Starbucks is hoping to create more inclusive environments by adding 1,000 Starbucks Community Stores, which are led by employees who directly connect to the initiative or cause of that store. The stores, which number 150 today, strive to provide programming and experiences that support economic opportunity in communities and create pathways to opportunity for employees, Katie Young, senior vice president of global growth and development at Starbucks, said in a company press release. Some serve under-resourced and vulnerable communities while others seek to help farmers, youth, women or military communities.
“Since our earliest days, we have worked to create a culture of warmth and belonging in our stores — a place where everyone is welcome,” she said in the release. “We know that the more we design for inclusion, to be welcoming and to strengthen our communities, the better our business will be and the better the Starbucks experience will be for our partners and customers. It inspires and motivates us to make our store and digital environments even more inclusive and accessible at every turn.”
Starbucks will use the American Human Development Index — developed and calculated by Measure of America — an initiative of the Social Science Research Council, to identify where its Community Stores could provide the most value and better serve vulnerable communities in the United States.
The information will help the chain create programming focused on inequities across education, food security, health and economic security. In addition to supporting economic development in under-resourced neighborhoods, Community Stores also serve as incubators for how Starbucks can scale locally relevant programming to nearly 9,000 Starbucks stores it serves across the U.S, according to the release.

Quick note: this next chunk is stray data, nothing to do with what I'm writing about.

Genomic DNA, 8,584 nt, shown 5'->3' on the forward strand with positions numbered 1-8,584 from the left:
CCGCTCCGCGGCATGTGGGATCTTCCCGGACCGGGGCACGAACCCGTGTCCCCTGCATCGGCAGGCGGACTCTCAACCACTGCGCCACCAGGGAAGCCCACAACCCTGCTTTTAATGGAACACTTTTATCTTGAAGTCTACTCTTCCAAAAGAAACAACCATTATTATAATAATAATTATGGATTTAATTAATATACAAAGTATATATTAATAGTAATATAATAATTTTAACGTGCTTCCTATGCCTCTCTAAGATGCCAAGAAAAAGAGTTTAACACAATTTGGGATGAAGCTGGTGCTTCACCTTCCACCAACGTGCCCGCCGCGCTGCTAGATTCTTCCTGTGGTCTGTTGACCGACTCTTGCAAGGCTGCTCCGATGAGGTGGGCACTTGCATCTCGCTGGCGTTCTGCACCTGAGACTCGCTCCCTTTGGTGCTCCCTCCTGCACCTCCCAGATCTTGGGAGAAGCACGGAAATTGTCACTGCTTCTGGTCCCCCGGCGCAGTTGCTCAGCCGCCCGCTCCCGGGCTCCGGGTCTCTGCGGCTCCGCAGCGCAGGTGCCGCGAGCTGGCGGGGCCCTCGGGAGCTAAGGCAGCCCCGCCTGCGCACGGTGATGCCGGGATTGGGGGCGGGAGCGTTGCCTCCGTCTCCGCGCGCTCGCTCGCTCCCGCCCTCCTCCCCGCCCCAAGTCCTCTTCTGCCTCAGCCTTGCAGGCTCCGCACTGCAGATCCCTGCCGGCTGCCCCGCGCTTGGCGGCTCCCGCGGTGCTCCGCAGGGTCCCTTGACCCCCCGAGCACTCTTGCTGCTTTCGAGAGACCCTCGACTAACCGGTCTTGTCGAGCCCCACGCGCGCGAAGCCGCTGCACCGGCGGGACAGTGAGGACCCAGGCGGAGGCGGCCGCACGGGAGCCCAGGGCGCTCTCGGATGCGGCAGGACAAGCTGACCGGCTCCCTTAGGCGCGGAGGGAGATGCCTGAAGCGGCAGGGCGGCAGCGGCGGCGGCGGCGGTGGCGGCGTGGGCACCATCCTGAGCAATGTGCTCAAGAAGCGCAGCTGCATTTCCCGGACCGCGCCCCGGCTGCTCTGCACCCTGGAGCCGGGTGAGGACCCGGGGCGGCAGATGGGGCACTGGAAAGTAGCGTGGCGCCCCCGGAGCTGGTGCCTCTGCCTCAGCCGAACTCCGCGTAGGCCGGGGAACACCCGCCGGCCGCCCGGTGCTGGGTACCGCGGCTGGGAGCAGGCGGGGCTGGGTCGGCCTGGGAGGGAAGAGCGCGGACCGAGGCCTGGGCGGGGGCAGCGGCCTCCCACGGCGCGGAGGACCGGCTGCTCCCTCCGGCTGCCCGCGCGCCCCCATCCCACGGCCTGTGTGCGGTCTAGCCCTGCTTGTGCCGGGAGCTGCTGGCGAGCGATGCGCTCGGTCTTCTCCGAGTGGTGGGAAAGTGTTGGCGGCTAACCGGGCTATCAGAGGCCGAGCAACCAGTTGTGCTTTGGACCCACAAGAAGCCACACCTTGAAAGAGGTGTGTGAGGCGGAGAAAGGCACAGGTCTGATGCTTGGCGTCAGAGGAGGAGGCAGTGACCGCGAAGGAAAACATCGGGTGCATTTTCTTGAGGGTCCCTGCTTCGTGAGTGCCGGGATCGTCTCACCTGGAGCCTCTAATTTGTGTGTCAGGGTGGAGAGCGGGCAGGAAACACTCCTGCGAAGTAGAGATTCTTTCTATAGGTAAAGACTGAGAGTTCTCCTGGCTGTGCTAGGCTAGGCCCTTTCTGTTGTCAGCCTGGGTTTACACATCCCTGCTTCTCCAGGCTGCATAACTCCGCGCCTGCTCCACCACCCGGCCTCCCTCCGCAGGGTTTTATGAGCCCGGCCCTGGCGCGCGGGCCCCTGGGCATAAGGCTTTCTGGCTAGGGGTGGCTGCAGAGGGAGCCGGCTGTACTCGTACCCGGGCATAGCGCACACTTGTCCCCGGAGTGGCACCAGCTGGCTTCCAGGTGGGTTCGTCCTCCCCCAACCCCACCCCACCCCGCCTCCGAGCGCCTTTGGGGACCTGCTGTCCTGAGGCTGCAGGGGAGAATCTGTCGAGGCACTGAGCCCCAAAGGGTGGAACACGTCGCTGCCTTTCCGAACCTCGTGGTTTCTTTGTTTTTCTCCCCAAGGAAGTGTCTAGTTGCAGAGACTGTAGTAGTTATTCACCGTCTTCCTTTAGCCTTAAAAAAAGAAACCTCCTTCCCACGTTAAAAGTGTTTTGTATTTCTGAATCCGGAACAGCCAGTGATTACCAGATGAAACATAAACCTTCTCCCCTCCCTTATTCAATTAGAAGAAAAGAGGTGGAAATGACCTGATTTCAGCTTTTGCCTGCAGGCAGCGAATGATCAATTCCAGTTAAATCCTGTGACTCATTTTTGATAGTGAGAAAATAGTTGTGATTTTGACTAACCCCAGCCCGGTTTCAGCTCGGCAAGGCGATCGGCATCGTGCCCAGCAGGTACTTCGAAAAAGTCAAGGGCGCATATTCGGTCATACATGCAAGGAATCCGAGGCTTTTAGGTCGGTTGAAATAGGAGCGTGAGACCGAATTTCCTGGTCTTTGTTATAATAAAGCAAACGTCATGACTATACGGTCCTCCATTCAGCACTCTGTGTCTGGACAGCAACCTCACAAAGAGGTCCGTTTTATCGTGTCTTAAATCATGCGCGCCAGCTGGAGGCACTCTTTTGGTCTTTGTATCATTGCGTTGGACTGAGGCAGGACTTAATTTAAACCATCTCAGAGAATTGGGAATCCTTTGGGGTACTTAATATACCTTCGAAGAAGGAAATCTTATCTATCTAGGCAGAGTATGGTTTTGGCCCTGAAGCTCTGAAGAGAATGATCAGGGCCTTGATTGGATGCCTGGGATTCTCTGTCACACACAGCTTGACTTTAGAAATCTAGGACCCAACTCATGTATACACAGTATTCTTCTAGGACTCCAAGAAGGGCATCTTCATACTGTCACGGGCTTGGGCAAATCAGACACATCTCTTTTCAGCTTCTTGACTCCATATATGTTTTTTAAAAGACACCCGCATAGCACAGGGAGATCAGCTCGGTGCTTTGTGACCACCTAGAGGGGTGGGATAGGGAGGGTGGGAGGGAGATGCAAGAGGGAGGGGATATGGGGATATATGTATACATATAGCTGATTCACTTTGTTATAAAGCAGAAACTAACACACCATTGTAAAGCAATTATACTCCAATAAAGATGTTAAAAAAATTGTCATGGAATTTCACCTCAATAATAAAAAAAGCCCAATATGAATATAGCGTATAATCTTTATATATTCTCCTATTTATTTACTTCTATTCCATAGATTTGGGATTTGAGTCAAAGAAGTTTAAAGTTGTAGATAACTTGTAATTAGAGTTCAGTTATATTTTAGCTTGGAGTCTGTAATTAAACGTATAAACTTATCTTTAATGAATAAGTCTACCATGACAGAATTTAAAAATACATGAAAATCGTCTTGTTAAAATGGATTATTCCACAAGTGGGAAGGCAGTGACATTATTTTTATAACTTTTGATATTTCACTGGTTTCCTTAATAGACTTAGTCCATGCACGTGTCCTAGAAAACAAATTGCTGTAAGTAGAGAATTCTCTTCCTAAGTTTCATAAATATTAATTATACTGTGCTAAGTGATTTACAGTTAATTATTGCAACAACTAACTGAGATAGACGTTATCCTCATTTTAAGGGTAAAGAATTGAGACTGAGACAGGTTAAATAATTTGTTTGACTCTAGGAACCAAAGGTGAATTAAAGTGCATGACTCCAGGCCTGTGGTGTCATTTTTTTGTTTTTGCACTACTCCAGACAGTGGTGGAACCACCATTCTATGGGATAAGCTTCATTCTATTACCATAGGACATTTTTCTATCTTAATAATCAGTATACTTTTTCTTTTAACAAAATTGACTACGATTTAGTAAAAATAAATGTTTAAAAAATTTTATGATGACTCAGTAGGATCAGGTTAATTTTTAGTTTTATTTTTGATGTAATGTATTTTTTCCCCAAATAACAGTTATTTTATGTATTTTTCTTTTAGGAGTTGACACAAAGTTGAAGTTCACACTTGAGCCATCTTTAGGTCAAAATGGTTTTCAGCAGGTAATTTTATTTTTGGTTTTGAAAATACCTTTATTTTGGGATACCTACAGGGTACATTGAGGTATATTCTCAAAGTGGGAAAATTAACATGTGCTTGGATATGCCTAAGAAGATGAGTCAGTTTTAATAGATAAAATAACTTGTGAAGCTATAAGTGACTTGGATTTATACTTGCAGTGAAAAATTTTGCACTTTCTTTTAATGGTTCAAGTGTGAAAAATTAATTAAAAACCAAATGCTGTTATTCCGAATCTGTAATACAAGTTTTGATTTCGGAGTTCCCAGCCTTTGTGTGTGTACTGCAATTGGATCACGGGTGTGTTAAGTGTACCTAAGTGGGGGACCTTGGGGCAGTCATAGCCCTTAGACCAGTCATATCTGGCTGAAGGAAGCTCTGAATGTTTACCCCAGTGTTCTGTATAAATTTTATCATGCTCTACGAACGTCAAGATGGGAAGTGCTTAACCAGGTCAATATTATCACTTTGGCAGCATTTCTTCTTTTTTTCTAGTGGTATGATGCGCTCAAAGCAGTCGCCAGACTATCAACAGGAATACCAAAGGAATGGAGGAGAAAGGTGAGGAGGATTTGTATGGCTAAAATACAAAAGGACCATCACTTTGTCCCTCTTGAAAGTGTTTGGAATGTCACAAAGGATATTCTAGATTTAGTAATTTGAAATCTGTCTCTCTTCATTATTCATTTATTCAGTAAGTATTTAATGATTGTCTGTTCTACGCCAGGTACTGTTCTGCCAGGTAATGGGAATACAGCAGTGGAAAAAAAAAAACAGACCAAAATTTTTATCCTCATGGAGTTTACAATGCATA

Designing Inclusive Experiences
With the recognition that one in four American adults has a disability and all people experience changes to their physical or mental health, Starbucks’ goal is to ensure that physical and digital Starbucks environments meet an elevated standard of accessibility by 2030. It’s testing the following technology solutions:
Speech-to-text technology that provides a live visual display of speech for partners and customers to reference when placing or picking up an order.
Order readiness notifications through a customer order status board that visually provides an update and confirms when an order is ready.
These efforts build on other accessible design improvements over the last year. Since 2021, Starbucks has offered free Aira service, which connects people who are blind or have low-vision to trained, professional visual interpreters who provide instant access to visual information about the customer’s surroundings through a smartphone app. Starbucks also offers multiple formats of the menu including large-print and Braille menus in all stores in the U.S. and Canada. Globally, Starbucks operates 11 signing stores that provide a space for the Deaf and hard of hearing community to connect through sign language and celebrate Deaf culture.
“We applaud Starbucks’ commitment to designing more accessible in-store and digital experiences that create a true sense of belonging for everyone,” Jill Houghton, president and CEO, Disability:IN, said in the release. “This inclusive design methodology helps level the playing field by recognizing disability is part of the human condition and is a natural part of anyone’s identity. We know that by designing a better experience for people with disabilities, you are also designing a better experience for all.”
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